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Posts from ‘November, 2016’

Leaner and meaner: U.S. shale greater threat to OPEC after oil price war

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By Catherine Ngai and Ernest Scheyder

NEW YORK/HOUSTON In a corner of the prolific Bakken shale play in North Dakota, oil companies can now pump crude at a price almost as low as that enjoyed by OPEC giants Iran and Iraq.

Until a few years ago it was unprofitable to produce oil from shale in the United States. The steep slide in costs could encourage more U.S. shale output if OPEC members cut supplies, undermining the producer group’s ability to boost prices. OPEC ministers meet Wednesday to weigh output cuts to end a two-year glut that has pressured global oil prices. read more

OPEC agrees first output cut since 2008, Saudis to take ‘big hit’

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By Ahmad Ghaddar, Alex Lawler and Rania El Gamal | VIENNA

OPEC has agreed its first limit on oil output since 2008, sources in the producer group told Reuters, with Saudi Arabia accepting “a big hit” on its production and agreeing to arch-rival Iran freezing output at pre-sanctions levels.

Brent crude futures jumped 8 percent to more than $50 a barrel after Riyadh signaled it had finally reached a compromise with Iran after insisting in recent weeks that Tehran fully participate in any cut. read more

Shell agrees new five-year deal with Costa Express – Forecourt Trader

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Costa Express has renewed its UK contract with Shell for a further five years. The signing of the contract marks five years since the partnership began in…

FULL ARTICLE

Shell to Start Feeling Norway Heat on Ormen Lange Gas Project

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By Mikael Holter: November 30, 2016 

Norway expects Royal Dutch Shell Plc to go forward with a shelved project to boost recovery of natural gas at the Ormen Lange field and warned it will start pushing the company for progress from next year.

“A clear message to Shell is that we expect that it seizes the opportunities that exist at Ormen Lange and comes to a decision to take this forward,” Bente Nyland, the head of the Norwegian Petroleum Directorate, said in an interview in Oslo on Wednesday. “There are a lot of resources at Ormen and we have to get them out.” read more

Shell studies green energy deals to prepare for future after oil

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By Karolin Schaps and Ron Bousso | LONDON

Royal Dutch Shell, the world’s second-biggest publicly listed oil company, is studying acquisitions in the green energy sector, its CEO told Reuters, as it bows to shareholder demands for a strategy beyond fossil fuels.

Shell, which has a market value of $200 billion, produces two percent of the world’s oil and gas but rapid technological change coupled with policies to protect the climate have kick-started a shift in energy markets that has put enormous pressure on oil companies to plan for a time after fossil fuels. read more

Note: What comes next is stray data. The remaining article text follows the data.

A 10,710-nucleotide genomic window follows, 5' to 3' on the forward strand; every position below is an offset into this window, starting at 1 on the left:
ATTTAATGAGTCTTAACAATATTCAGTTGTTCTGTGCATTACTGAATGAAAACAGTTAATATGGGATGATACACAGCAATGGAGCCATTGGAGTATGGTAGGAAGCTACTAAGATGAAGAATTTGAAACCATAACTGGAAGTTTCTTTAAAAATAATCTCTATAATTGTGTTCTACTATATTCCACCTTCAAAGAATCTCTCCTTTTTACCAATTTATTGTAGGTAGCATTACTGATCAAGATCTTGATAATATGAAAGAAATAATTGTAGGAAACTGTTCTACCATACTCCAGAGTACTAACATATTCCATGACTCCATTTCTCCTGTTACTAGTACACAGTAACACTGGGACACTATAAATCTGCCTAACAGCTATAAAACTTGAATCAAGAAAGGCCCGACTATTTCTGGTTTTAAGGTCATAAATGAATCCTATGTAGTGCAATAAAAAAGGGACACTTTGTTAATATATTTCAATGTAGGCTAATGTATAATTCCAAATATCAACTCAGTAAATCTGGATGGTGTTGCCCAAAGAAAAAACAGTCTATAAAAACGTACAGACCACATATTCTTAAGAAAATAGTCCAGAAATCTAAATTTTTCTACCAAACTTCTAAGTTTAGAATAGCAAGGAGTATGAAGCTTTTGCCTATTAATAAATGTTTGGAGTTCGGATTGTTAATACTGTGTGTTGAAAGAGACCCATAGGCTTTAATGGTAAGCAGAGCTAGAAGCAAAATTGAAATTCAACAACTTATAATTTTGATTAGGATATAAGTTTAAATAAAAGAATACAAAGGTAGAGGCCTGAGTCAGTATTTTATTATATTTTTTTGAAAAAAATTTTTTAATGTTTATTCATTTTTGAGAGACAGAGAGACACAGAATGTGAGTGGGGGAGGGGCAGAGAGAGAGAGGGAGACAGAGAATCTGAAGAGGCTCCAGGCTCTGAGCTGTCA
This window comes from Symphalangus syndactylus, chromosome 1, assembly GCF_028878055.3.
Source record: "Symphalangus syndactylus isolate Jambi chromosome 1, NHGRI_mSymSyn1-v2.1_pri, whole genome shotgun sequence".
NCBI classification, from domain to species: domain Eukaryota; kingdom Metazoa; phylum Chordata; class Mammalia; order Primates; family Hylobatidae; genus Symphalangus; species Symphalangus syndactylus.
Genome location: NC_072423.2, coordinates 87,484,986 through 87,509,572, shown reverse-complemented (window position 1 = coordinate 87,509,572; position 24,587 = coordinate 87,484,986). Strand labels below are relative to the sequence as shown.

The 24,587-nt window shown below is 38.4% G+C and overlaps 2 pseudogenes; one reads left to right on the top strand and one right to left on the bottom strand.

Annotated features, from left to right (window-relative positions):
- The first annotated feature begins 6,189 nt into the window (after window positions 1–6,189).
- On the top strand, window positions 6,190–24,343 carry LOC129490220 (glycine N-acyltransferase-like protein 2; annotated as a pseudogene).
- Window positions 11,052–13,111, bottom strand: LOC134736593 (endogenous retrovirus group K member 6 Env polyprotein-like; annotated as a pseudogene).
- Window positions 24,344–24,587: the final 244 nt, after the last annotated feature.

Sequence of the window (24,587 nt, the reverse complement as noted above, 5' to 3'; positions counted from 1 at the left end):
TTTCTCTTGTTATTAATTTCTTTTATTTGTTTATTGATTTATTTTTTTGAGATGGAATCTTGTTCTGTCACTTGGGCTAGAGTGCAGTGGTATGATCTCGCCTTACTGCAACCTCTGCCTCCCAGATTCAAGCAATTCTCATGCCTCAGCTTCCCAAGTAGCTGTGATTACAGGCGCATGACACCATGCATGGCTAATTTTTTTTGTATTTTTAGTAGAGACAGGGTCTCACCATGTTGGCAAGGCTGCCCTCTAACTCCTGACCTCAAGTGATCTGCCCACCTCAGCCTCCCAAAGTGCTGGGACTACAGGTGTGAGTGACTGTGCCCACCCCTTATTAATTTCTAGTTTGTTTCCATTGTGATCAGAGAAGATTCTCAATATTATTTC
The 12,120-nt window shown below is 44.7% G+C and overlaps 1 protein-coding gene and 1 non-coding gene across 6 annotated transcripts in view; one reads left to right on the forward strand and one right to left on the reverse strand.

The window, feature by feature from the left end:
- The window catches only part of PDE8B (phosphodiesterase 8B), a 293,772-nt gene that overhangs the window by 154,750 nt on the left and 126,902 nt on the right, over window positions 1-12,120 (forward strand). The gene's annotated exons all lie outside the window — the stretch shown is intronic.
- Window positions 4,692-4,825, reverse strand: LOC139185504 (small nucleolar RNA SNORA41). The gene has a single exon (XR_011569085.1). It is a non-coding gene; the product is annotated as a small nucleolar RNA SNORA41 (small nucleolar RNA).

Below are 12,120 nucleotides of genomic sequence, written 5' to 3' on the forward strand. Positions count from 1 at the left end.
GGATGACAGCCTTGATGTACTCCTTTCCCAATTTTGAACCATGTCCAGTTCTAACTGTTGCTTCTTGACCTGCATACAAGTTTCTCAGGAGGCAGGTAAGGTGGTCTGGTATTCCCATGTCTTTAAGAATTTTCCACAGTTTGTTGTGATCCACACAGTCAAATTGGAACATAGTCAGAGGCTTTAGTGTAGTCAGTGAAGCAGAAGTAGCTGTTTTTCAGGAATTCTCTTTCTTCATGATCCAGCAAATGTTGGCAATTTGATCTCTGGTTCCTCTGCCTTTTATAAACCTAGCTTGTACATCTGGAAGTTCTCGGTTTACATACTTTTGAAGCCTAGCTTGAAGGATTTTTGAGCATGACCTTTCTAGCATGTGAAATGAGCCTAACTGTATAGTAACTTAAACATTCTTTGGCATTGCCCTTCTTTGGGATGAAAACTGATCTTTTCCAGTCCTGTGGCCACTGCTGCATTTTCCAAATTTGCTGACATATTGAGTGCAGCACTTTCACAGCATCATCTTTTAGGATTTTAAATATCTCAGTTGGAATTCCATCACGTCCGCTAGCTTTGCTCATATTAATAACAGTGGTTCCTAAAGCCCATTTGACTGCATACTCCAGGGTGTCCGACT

Security firm hit with slump after Shell Corrib work ends

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Written by Reporter – 29/11/2016 2:51 pm

A security firm which worked at Shell’s Corrib gas project has sought protecton from its creditors after a slump in its business.

Baker Tilly Hughes Blake has been appointed interim examiner to Business Mobile Security Services (BMSS) which trades as Senaca and Intergrated Risk Management Services.

According to reports, the firm’s finances were impacted by the ending of the Corrib project as well as the impact of costs to cover redundancy for affected staff. read more

Corrib job losses at Bellanaboy

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Corrib job losses at Bellanaboy

Áine Ryan

SHELL E&P Ireland has announced that due to ‘challenging’ market conditions globally, ten jobs will be cut at its Corrib Gas refinery in north west Mayo. Employees were advised of the jobs losses, due to be implemented during 2017, at the Bellanaboy plant on Thursday last.

Speaking afterwards, a spokesman for the global oil and gas company said: “Since December 2015, the Corrib gas development has established itself as an integral element of Ireland’s energy infrastructure. Despite a good first year for operations, market conditions remain challenging with Irish gas prices reflecting lower oil and gas price conditions globally.” read more

Shell Canada President Michael Crothers says Canada should stick to its values

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Shell Canada President Michael Crothers (above) says “Canada should stick to its values and do something to protect the environment, regardless of what policy tack the incoming U.S. president takes.”

See CBC News article: Canada shouldn’t lose resolve for a carbon tax, says Shell exec (Published 29 November 2016)

This is the most breathtaking hypocrisy on the part of Shell and Mr. Crothers.

Shell is responsible for nightmarish pollution of the Niger Delta in Nigeria. It has already settled related litigation and more is underway: read more

Shell in talks over Gabon sale as seeks to hit divestment target